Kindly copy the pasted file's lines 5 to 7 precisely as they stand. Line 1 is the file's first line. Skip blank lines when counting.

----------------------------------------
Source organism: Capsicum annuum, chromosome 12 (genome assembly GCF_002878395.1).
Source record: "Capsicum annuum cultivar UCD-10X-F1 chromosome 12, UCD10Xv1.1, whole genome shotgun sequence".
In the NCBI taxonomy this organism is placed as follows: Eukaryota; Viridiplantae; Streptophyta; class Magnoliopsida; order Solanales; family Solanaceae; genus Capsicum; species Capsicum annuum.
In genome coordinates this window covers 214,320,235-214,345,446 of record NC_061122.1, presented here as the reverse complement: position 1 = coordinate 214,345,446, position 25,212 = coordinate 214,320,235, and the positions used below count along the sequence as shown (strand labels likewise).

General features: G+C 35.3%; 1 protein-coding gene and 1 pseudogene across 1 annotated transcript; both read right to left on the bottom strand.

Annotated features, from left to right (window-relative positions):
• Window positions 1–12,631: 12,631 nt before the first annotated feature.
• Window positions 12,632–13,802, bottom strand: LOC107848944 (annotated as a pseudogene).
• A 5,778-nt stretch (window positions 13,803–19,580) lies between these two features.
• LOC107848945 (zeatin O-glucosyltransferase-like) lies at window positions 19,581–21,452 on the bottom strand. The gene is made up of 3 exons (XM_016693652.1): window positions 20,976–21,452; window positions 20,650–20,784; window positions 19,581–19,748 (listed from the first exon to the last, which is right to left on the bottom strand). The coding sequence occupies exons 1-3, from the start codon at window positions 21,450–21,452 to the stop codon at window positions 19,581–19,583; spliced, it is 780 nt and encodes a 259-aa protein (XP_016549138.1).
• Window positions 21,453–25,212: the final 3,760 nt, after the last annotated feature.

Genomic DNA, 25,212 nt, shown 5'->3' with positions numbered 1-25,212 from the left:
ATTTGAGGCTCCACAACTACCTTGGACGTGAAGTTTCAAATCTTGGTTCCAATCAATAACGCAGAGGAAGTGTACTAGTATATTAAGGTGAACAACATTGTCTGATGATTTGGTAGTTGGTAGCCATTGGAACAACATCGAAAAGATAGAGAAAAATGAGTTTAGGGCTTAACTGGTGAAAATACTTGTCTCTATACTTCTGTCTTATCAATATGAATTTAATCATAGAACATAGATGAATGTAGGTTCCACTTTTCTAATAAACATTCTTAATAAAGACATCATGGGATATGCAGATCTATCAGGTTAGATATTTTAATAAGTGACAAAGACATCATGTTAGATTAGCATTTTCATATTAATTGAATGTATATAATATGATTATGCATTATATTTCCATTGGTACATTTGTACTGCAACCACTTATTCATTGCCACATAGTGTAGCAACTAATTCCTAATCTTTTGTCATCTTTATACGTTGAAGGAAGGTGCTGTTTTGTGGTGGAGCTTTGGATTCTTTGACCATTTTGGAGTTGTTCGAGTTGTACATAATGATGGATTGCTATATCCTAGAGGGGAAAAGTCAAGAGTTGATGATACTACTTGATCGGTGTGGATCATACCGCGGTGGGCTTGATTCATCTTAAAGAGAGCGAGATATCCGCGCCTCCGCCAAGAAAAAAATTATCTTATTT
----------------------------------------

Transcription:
General features: G+C 35.3%; 1 protein-coding gene and 1 pseudogene across 1 annotated transcript; both read right to left on the bottom strand.

Annotated features, from left to right (window-relative positions):
• Window positions 1–12,631: 12,631 nt before the first annotated feature.